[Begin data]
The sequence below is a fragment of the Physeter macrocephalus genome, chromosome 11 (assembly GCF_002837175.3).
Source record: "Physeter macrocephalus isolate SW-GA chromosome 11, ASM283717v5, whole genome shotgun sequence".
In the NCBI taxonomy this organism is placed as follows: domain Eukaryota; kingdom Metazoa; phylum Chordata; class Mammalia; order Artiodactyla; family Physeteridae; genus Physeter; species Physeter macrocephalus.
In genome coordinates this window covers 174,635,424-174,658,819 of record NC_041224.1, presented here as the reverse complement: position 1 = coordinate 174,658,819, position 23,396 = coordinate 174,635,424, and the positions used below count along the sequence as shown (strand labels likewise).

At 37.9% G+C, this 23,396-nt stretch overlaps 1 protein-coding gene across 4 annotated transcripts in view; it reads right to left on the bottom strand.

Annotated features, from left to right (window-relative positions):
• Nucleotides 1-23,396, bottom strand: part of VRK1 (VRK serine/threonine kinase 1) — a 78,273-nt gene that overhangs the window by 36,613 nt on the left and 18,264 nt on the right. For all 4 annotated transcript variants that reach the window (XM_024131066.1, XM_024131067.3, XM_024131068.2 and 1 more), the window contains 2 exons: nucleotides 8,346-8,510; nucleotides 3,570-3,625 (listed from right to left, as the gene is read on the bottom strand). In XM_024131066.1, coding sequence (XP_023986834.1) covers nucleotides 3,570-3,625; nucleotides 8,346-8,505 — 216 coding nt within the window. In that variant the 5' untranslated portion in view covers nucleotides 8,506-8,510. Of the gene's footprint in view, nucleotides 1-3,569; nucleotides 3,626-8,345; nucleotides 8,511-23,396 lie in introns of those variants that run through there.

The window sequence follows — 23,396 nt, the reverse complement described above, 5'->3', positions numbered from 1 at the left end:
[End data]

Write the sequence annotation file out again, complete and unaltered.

The sequence below is a fragment of the Physeter macrocephalus genome, chromosome 11 (assembly GCF_002837175.3).
Source record: "Physeter macrocephalus isolate SW-GA chromosome 11, ASM283717v5, whole genome shotgun sequence".
In the NCBI taxonomy this organism is placed as follows: domain Eukaryota; kingdom Metazoa; phylum Chordata; class Mammalia; order Artiodactyla; family Physeteridae; genus Physeter; species Physeter macrocephalus.
In genome coordinates this window covers 174,635,424-174,658,819 of record NC_041224.1, presented here as the reverse complement: position 1 = coordinate 174,658,819, position 23,396 = coordinate 174,635,424, and the positions used below count along the sequence as shown (strand labels likewise).

At 37.9% G+C, this 23,396-nt stretch overlaps 1 protein-coding gene across 4 annotated transcripts in view; it reads right to left on the bottom strand.

Annotated features, from left to right (window-relative positions):
• Nucleotides 1-23,396, bottom strand: part of VRK1 (VRK serine/threonine kinase 1) — a 78,273-nt gene that overhangs the window by 36,613 nt on the left and 18,264 nt on the right. For all 4 annotated transcript variants that reach the window (XM_024131066.1, XM_024131067.3, XM_024131068.2 and 1 more), the window contains 2 exons: nucleotides 8,346-8,510; nucleotides 3,570-3,625 (listed from right to left, as the gene is read on the bottom strand). In XM_024131066.1, coding sequence (XP_023986834.1) covers nucleotides 3,570-3,625; nucleotides 8,346-8,505 — 216 coding nt within the window. In that variant the 5' untranslated portion in view covers nucleotides 8,506-8,510. Of the gene's footprint in view, nucleotides 1-3,569; nucleotides 3,626-8,345; nucleotides 8,511-23,396 lie in introns of those variants that run through there.

The window sequence follows — 23,396 nt, the reverse complement described above, 5'->3', positions numbered from 1 at the left end: